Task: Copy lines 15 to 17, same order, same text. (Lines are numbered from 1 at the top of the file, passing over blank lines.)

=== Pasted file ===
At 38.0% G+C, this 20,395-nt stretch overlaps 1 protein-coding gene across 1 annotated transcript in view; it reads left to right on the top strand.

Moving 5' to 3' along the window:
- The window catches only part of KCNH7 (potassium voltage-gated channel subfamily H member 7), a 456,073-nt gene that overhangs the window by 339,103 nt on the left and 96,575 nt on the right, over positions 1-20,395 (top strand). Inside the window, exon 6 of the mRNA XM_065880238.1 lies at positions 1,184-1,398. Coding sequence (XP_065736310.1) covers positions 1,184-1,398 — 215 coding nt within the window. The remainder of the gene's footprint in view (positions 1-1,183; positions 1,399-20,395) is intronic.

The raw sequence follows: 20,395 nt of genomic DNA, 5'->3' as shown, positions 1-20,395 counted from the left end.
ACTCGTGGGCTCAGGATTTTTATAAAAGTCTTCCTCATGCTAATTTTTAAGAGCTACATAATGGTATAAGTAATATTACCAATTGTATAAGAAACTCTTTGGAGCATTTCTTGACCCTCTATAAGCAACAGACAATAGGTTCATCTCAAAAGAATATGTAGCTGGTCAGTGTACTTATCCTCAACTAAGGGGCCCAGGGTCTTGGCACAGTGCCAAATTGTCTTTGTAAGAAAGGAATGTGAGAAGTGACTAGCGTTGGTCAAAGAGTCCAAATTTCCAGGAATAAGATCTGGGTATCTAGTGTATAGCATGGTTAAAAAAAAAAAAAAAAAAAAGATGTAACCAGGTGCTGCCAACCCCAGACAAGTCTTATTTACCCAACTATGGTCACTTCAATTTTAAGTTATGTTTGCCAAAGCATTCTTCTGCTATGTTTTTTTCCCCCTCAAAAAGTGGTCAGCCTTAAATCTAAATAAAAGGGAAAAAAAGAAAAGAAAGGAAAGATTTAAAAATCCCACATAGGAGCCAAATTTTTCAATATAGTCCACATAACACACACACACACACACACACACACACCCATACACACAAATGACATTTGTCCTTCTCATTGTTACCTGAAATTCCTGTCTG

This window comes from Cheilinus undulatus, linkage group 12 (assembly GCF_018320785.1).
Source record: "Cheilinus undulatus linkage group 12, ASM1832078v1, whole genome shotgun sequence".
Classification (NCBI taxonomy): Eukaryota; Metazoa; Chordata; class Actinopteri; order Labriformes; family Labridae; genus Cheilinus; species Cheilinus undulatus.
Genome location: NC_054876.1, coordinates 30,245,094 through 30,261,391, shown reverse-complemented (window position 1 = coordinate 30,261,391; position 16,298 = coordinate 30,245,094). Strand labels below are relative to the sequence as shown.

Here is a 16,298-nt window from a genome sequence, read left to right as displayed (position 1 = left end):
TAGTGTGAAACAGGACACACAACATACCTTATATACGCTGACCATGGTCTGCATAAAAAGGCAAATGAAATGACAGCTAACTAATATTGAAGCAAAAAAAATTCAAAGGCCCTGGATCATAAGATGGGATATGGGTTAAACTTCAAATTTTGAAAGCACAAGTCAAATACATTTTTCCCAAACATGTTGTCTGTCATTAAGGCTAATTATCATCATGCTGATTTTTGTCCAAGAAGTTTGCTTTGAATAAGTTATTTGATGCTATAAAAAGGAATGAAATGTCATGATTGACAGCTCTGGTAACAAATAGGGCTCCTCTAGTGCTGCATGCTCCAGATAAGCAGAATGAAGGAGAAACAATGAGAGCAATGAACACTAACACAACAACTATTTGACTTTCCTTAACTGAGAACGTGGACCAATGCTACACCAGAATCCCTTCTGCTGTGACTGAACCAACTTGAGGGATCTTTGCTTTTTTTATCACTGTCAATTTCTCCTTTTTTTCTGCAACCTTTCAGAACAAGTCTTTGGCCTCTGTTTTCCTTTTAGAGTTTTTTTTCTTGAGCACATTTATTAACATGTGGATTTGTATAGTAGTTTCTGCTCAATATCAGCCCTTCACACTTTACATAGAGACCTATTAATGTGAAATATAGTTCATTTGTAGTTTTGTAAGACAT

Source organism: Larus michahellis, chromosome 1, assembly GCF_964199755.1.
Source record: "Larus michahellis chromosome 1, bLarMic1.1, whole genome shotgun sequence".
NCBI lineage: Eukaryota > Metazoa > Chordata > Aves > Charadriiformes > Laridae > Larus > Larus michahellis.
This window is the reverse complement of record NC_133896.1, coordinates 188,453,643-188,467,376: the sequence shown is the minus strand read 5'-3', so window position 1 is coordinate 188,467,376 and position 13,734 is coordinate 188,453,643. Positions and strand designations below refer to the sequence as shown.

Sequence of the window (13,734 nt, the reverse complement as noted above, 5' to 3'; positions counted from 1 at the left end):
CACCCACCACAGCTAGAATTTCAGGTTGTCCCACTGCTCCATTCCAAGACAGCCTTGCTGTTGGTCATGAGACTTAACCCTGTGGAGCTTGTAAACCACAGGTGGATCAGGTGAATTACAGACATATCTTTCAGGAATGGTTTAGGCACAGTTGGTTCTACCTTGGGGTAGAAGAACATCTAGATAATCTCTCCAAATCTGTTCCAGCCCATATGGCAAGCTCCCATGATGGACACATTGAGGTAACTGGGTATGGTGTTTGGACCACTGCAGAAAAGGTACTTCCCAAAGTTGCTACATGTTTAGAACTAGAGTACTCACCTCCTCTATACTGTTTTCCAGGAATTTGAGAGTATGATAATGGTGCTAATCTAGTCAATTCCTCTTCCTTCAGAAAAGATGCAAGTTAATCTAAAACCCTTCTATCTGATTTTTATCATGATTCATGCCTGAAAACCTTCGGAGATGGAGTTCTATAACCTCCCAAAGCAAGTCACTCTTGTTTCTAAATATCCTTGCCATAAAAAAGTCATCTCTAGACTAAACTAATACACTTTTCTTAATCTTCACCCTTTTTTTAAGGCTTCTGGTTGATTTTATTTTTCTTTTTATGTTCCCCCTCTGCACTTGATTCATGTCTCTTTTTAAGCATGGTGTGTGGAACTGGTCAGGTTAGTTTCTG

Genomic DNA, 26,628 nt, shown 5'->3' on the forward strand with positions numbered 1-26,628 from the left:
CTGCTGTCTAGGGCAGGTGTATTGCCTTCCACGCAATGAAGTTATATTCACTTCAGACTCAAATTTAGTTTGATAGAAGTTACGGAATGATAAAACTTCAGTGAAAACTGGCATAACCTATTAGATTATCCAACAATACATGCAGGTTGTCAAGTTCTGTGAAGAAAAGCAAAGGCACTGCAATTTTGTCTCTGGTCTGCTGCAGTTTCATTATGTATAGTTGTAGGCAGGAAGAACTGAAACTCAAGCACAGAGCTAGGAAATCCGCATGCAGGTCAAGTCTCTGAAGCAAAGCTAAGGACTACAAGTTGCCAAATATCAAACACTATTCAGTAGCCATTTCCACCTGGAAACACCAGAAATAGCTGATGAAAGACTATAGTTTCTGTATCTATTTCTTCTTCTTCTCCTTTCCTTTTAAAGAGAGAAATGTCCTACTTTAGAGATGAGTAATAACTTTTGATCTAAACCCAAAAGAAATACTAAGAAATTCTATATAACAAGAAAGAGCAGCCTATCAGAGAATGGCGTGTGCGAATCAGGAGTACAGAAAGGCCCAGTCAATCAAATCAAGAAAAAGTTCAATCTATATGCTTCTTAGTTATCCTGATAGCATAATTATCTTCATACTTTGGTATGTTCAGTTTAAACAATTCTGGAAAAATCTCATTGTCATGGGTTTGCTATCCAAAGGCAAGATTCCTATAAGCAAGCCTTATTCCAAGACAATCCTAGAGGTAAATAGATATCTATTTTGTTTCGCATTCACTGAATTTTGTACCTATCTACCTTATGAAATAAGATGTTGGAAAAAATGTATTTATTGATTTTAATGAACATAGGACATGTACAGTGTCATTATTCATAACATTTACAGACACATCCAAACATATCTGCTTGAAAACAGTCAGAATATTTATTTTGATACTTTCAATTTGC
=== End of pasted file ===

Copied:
This window is the reverse complement of record NC_133896.1, coordinates 188,453,643-188,467,376: the sequence shown is the minus strand read 5'-3', so window position 1 is coordinate 188,467,376 and position 13,734 is coordinate 188,453,643. Positions and strand designations below refer to the sequence as shown.

Sequence of the window (13,734 nt, the reverse complement as noted above, 5' to 3'; positions counted from 1 at the left end):
CACCCACCACAGCTAGAATTTCAGGTTGTCCCACTGCTCCATTCCAAGACAGCCTTGCTGTTGGTCATGAGACTTAACCCTGTGGAGCTTGTAAACCACAGGTGGATCAGGTGAATTACAGACATATCTTTCAGGAATGGTTTAGGCACAGTTGGTTCTACCTTGGGGTAGAAGAACATCTAGATAATCTCTCCAAATCTGTTCCAGCCCATATGGCAAGCTCCCATGATGGACACATTGAGGTAACTGGGTATGGTGTTTGGACCACTGCAGAAAAGGTACTTCCCAAAGTTGCTACATGTTTAGAACTAGAGTACTCACCTCCTCTATACTGTTTTCCAGGAATTTGAGAGTATGATAATGGTGCTAATCTAGTCAATTCCTCTTCCTTCAGAAAAGATGCAAGTTAATCTAAAACCCTTCTATCTGATTTTTATCATGATTCATGCCTGAAAACCTTCGGAGATGGAGTTCTATAACCTCCCAAAGCAAGTCACTCTTGTTTCTAAATATCCTTGCCATAAAAAAGTCATCTCTAGACTAAACTAATACACTTTTCTTAATCTTCACCCTTTTTTTAAGGCTTCTGGTTGATTTTATTTTTCTTTTTATGTTCCCCCTCTGCACTTGATTCATGTCTCTTTTTAAGCATGGTGTGTGGAACTGGTCAGGTTAGTTTCTG